An Open Letter to the SEC’s Investor Advocate


In February 2014, the SEC named Rick Fleming to be the first head of the agency’s Office of the Investor Advocate. Today, we have penned an open letter to Mr. Fleming concerning recent stock exchange rule proposals.

Dear. Mr. Fleming,

We have been encouraged by some of your recent comments about the role of a stock exchange.  In particular, on October 16, 2015  you stated :

“In considering a proposed change to an exchange rule, the Commission publishes the proposed amendment for public comment. However, given the volume of rule filings, it is difficult for the public to keep track of them all, and few individual investors, if any, typically submit comments for Commission consideration.

The Commission maintains a thorough review process for exchange filings, and the Commission staff carefully scrutinizes each filing under the federal securities laws. However, given the general lack of awareness of such filings among investors, the exchanges may have come to expect little scrutiny from investors of their routine proposals. Those days are now over.”

Also, last week in a speech titled “The Falling Leaves of the Buttonwood Tree” you spoke about the lack of comment letters received by the SEC concerning exchange rule filings.  You stated that in 2015, exchanges filed 1,050 proposed rule changes and the SEC received a total of only 38 comment letters on these changes.  In that same speech, you spoke about the conflict that now exists with for-profit exchanges and their self-regulatory function:

More broadly, in an age of for-profit exchanges, where exchanges have an inherent conflict between the interests of investors and their own bottom lines, it may be time again for the Commission to confront the larger question of whether it makes sense for a for-profit business to be entrusted with the regulatory responsibilities of an SRO. Based upon the evidence I’ve seen so far, I believe investors have cause for concern.”

​Over the past few years, we have consistently pointed out many conflicts that exist at the for-profit exchanges and have often published our findings on our blog and in our book “Broken Markets”.  For example, in 2010, we published a white paper titled “Data Theft on Wall Street” which exposed that some stock exchanges were leaking confidential information on hidden orders through their private data feeds.  After our paper was published, many institutional investors expressed outrage and were able to get the exchanges to change this practice.  Unfortunately, we continue to find more and more examples of conflicted behavior by the exchanges in these SEC rule filings.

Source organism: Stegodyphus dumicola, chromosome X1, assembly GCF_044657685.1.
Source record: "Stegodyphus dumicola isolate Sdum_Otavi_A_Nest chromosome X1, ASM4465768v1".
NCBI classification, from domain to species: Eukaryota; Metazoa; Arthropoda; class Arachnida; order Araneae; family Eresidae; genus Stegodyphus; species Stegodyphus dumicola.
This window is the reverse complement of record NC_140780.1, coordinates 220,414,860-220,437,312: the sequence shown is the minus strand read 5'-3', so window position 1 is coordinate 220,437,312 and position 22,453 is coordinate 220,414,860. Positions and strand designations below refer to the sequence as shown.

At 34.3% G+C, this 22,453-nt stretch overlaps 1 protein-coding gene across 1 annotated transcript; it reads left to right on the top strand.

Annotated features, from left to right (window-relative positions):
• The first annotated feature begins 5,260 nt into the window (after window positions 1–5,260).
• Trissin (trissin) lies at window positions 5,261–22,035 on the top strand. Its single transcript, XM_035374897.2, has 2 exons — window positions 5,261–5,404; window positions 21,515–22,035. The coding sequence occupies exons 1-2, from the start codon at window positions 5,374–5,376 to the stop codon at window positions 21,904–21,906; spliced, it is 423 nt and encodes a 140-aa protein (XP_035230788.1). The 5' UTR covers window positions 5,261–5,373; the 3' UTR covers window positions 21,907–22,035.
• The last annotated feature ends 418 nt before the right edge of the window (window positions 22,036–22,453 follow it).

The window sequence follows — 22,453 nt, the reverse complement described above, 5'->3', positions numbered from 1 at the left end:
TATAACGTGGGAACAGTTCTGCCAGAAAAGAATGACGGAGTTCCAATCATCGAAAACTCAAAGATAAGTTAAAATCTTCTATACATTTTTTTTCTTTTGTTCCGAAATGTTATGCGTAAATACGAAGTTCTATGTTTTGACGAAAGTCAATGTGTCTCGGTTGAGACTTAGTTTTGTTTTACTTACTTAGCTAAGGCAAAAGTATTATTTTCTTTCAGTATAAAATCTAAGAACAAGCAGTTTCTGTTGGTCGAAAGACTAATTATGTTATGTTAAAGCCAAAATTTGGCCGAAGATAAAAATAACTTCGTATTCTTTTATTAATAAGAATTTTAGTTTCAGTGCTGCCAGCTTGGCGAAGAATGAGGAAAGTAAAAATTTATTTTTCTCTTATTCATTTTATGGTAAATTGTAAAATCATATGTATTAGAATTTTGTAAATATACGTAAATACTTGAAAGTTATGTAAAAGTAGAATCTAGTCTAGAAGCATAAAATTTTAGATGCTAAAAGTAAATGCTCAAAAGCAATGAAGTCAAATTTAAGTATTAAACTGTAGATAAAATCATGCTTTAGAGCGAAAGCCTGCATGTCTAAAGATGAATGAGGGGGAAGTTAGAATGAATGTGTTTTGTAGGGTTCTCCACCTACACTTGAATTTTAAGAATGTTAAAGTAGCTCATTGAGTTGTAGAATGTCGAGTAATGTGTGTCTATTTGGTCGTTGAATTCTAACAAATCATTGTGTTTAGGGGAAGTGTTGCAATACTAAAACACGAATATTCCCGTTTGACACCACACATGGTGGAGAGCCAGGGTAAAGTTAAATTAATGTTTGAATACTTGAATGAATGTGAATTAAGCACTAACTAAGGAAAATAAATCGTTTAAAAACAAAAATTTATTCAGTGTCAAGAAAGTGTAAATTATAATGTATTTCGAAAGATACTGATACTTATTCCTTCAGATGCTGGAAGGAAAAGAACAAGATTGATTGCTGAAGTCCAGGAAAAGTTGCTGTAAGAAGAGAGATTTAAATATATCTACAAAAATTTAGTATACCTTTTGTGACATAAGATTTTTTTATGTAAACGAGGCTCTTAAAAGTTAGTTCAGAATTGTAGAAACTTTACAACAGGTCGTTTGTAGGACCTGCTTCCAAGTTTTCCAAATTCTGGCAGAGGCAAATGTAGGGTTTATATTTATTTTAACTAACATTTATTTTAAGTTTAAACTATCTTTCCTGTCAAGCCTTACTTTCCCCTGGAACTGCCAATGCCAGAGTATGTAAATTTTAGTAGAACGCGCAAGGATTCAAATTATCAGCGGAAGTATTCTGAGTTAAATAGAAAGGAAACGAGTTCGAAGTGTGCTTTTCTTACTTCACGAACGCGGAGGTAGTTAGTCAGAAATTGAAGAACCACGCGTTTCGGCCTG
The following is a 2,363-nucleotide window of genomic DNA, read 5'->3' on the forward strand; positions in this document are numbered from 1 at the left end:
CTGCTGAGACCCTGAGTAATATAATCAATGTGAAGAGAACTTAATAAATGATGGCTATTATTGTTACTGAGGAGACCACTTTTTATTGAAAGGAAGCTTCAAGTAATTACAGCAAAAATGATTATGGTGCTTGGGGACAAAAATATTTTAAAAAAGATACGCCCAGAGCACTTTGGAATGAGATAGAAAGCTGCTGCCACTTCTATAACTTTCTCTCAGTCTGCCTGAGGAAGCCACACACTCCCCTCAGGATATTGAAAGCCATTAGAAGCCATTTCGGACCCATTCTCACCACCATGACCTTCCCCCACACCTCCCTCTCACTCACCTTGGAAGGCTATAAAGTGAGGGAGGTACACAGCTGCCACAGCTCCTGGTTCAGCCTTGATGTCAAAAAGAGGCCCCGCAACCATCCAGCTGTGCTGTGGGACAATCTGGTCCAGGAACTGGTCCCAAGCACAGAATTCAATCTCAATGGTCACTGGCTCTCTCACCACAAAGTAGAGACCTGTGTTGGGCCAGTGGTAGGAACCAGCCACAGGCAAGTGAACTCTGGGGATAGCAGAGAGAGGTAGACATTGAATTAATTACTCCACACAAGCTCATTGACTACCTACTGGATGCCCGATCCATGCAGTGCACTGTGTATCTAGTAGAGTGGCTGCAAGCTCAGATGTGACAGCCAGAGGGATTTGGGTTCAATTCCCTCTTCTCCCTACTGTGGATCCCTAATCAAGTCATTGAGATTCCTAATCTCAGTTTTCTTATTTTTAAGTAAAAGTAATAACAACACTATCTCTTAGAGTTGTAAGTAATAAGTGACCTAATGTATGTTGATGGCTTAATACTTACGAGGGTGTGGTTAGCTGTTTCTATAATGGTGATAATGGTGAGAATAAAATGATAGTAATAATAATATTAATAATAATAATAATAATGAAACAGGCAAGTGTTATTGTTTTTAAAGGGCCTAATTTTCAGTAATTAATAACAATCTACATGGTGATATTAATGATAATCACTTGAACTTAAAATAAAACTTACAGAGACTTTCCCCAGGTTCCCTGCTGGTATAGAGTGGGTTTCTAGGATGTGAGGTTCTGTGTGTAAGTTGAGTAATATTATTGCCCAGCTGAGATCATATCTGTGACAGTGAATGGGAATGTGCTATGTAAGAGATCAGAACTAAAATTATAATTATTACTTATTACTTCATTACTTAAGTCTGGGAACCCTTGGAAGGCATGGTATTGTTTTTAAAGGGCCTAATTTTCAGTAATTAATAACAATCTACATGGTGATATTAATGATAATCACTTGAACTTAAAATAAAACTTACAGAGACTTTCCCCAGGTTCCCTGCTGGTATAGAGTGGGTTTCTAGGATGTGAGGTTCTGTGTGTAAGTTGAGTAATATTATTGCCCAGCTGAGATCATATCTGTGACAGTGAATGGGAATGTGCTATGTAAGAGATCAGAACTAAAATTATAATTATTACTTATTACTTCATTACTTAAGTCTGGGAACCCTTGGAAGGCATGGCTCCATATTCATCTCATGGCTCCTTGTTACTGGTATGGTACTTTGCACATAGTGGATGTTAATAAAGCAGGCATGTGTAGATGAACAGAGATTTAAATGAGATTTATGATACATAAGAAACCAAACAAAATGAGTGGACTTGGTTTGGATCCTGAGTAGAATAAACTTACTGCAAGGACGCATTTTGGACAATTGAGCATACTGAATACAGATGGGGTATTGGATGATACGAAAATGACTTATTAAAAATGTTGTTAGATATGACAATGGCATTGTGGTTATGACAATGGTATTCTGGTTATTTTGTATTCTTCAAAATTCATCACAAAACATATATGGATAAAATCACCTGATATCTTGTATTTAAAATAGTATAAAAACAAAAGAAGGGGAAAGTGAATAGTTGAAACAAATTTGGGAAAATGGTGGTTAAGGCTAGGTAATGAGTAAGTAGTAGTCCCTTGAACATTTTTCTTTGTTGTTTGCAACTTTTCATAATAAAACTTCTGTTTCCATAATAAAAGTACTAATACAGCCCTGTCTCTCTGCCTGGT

Here is the latest example of another source of information leakage that we discovered in an exchange rule filing:

On February 19th, 2016, the Direct Edge Stock Exchange (which is owned by Bats) filed a “Proposed Rule Change to Rule 11.6, Definitions, to Amend the Operation of Orders with a Non-Displayed Instruction and Orders with Reserve Quantity”

Essentially, this rule change is detailing how Direct Edge was posting displayed orders to other trading centers that were supposed to be non-displayed.  The filing states:

“Non-Displayed is an instruction the User may attach to an order stating that the order is not to be displayed by the System on the EDGX Book. A Reserve Quantity is the portion of an order that includes a Non-Displayed instruction in which a portion of that order is also displayed on the EDGX Book. Both the portion of the order with a Displayed instruction and the Reserve Quantity are available for execution against incoming orders. Under the Post to Away routing option, the remainder of an order that was previously routed away and returned to the Exchange may be re-routed to and post on the order book of a destination on the System routing table as specified by the User.

Currently, orders with a Non-Displayed instruction or Reserve Quantity that are routed to an away Trading Center pursuant to the Post to Away routing option are routed as fully displayed orders. The Exchange proposes to include a Non-Displayed instruction or to include a Reserve Quantity on orders routed to an away Trading Center. The Exchange believes doing so is consistent with the original intent of the order, to be Non-Displayed or to include a Reserve Quantity.”

The problem seems to occur when a client selects the “Post to Away” strategy which is a routing strategy that posts liquidity to another exchange.  Rather than posting an order as a non-displayed order, the trading center that received the order from Direct Edge posted the entire order as a displayed order.   In the filing, Direct Edge states that this rule proposal will become effective immediately.  We agree that Direct Edge should make this change immediately but we are more concerned about the potential damage that the “Post to Away” strategy might have caused to their clients.  Is anybody at the SEC going to track down the amount of times Direct Edge displayed the entire size of an order?  Is the SEC able to quantify the damage that this exposure could have cost the investor who posted the order?

If we hadn’t seen this proposal, would the SEC simply have approved it and moved on?

As the SEC’s Investor Advocate, we trust that your office will follow up on this latest Direct Edge proposal and find out if any investors were harmed.  In the meantime, we’ll continue to do our job and highlight the exchange rule filings which we think can harm investors.


Your friends at Themis Trading